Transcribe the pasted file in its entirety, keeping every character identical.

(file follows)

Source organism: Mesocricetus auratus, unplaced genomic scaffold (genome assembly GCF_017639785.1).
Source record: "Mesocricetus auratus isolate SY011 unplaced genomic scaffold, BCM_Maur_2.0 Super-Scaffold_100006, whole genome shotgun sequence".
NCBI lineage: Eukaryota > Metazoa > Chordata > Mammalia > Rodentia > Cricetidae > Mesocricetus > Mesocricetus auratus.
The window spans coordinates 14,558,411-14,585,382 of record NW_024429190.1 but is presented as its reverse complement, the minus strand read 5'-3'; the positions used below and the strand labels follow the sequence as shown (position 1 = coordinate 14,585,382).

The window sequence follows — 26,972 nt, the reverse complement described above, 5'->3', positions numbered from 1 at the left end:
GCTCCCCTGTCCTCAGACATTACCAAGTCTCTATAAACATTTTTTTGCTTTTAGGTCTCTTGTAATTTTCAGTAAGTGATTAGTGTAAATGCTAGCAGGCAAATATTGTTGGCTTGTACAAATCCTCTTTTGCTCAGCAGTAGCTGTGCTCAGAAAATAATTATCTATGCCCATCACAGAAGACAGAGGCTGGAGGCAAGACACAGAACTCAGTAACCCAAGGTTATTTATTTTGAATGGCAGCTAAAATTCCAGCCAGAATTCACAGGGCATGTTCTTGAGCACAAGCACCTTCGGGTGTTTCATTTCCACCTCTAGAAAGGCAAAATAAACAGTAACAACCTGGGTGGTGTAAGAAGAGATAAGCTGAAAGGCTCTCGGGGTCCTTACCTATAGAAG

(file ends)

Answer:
Source organism: Mesocricetus auratus, unplaced genomic scaffold (genome assembly GCF_017639785.1).
Source record: "Mesocricetus auratus isolate SY011 unplaced genomic scaffold, BCM_Maur_2.0 Super-Scaffold_100006, whole genome shotgun sequence".
NCBI lineage: Eukaryota > Metazoa > Chordata > Mammalia > Rodentia > Cricetidae > Mesocricetus > Mesocricetus auratus.
The window spans coordinates 14,558,411-14,585,382 of record NW_024429190.1 but is presented as its reverse complement, the minus strand read 5'-3'; the positions used below and the strand labels follow the sequence as shown (position 1 = coordinate 14,585,382).

The window sequence follows — 26,972 nt, the reverse complement described above, 5'->3', positions numbered from 1 at the left end:
GCTCCCCTGTCCTCAGACATTACCAAGTCTCTATAAACATTTTTTTGCTTTTAGGTCTCTTGTAATTTTCAGTAAGTGATTAGTGTAAATGCTAGCAGGCAAATATTGTTGGCTTGTACAAATCCTCTTTTGCTCAGCAGTAGCTGTGCTCAGAAAATAATTATCTATGCCCATCACAGAAGACAGAGGCTGGAGGCAAGACACAGAACTCAGTAACCCAAGGTTATTTATTTTGAATGGCAGCTAAAATTCCAGCCAGAATTCACAGGGCATGTTCTTGAGCACAAGCACCTTCGGGTGTTTCATTTCCACCTCTAGAAAGGCAAAATAAACAGTAACAACCTGGGTGGTGTAAGAAGAGATAAGCTGAAAGGCTCTCGGGGTCCTTACCTATAGAAG